One of the most enthusiastic supporters of microengines is DARPA in Washington, DC. William Tang, the agency’s program manager for MEMS research, believes that a power source built into a silicon chip would be extremely useful on the battlefield. One device being studied is a sensor no larger than a sugar cube that contains all the wireless communications and data storage circuitry along with the power supply.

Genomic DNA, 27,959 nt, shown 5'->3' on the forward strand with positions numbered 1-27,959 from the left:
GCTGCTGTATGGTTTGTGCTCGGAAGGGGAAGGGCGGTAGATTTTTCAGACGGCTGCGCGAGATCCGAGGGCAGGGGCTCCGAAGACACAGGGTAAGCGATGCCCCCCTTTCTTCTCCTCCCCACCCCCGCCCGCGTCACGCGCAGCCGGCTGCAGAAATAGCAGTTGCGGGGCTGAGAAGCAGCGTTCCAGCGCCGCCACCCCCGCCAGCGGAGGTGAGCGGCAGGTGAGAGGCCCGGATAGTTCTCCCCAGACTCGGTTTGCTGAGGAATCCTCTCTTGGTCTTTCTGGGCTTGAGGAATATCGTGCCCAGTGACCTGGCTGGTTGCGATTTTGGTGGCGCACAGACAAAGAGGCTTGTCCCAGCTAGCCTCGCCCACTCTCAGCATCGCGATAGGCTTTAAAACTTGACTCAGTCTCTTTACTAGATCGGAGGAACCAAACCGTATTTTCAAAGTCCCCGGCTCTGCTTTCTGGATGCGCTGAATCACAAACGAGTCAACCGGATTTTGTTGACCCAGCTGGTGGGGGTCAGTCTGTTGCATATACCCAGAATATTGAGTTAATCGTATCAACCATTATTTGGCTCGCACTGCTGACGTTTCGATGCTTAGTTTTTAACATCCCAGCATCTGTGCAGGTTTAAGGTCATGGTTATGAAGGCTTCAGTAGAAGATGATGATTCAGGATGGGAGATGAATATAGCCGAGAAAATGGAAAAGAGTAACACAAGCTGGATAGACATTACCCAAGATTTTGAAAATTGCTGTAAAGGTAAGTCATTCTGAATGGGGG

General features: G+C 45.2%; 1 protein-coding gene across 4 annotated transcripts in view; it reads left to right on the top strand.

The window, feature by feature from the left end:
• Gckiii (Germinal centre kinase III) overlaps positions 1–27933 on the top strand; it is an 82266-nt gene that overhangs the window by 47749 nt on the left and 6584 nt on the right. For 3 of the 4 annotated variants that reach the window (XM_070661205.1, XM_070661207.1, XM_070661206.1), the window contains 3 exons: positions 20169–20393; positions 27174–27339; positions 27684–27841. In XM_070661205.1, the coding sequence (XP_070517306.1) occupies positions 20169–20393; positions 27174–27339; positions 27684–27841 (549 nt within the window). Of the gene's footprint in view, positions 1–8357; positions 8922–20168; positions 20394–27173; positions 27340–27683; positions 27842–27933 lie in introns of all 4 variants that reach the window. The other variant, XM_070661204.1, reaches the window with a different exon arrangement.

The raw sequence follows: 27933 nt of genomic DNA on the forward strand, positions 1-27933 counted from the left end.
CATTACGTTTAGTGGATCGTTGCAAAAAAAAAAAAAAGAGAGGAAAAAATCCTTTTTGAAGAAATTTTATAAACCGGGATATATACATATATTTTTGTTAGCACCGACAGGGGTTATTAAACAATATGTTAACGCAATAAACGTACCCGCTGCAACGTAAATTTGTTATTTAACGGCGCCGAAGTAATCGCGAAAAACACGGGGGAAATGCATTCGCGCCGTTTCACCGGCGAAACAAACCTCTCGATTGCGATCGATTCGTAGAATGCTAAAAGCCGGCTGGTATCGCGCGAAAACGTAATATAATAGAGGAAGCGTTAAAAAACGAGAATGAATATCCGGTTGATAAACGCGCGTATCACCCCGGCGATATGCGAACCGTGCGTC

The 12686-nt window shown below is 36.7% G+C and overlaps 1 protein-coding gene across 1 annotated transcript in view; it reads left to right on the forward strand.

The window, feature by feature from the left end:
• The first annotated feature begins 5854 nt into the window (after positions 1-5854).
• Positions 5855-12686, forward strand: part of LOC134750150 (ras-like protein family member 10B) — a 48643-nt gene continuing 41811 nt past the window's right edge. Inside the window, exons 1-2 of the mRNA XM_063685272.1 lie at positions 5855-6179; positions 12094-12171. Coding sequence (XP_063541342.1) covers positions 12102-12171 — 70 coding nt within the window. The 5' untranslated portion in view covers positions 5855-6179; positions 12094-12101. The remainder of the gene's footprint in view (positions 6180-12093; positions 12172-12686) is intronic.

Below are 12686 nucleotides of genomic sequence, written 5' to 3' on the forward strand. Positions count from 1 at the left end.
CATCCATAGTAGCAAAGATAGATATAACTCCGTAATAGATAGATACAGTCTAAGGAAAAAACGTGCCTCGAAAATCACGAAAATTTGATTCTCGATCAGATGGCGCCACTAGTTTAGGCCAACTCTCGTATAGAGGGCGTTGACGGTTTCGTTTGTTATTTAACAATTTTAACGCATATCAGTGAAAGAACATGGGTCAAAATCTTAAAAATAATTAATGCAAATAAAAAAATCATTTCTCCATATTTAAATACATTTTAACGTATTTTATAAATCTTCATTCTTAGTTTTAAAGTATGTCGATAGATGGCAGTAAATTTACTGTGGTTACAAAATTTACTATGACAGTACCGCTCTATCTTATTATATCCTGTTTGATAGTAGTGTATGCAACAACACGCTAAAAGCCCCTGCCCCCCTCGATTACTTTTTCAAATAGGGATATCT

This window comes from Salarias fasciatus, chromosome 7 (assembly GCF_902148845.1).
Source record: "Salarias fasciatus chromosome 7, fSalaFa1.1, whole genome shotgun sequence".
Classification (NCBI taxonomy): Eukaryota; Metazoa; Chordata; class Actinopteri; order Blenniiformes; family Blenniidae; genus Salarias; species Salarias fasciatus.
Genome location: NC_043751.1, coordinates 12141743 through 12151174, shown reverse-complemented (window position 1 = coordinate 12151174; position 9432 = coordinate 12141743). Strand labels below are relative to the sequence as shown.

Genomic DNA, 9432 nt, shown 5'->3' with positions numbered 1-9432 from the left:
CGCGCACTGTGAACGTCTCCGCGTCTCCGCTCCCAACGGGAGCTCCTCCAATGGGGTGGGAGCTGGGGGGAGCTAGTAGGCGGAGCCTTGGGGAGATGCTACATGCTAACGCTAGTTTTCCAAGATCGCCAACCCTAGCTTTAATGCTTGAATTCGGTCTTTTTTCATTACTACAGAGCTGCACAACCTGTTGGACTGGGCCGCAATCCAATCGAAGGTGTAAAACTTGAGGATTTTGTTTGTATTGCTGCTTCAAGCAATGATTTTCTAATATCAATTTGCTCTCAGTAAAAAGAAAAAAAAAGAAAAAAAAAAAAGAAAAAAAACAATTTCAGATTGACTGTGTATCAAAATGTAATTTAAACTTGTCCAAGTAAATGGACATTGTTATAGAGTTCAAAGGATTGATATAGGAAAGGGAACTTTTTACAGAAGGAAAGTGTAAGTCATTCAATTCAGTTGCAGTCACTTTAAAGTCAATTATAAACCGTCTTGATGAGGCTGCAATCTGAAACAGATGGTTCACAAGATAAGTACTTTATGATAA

A microengine generating up to 50 milliwatts would be enough to power such a sensor as it collected information from its surroundings and beamed the data up to a low-flying aircraft. Hundreds of sugar-cube sensors could be scattered over the terrain and left to monitor ground vibrations and temperature changes for months on end.
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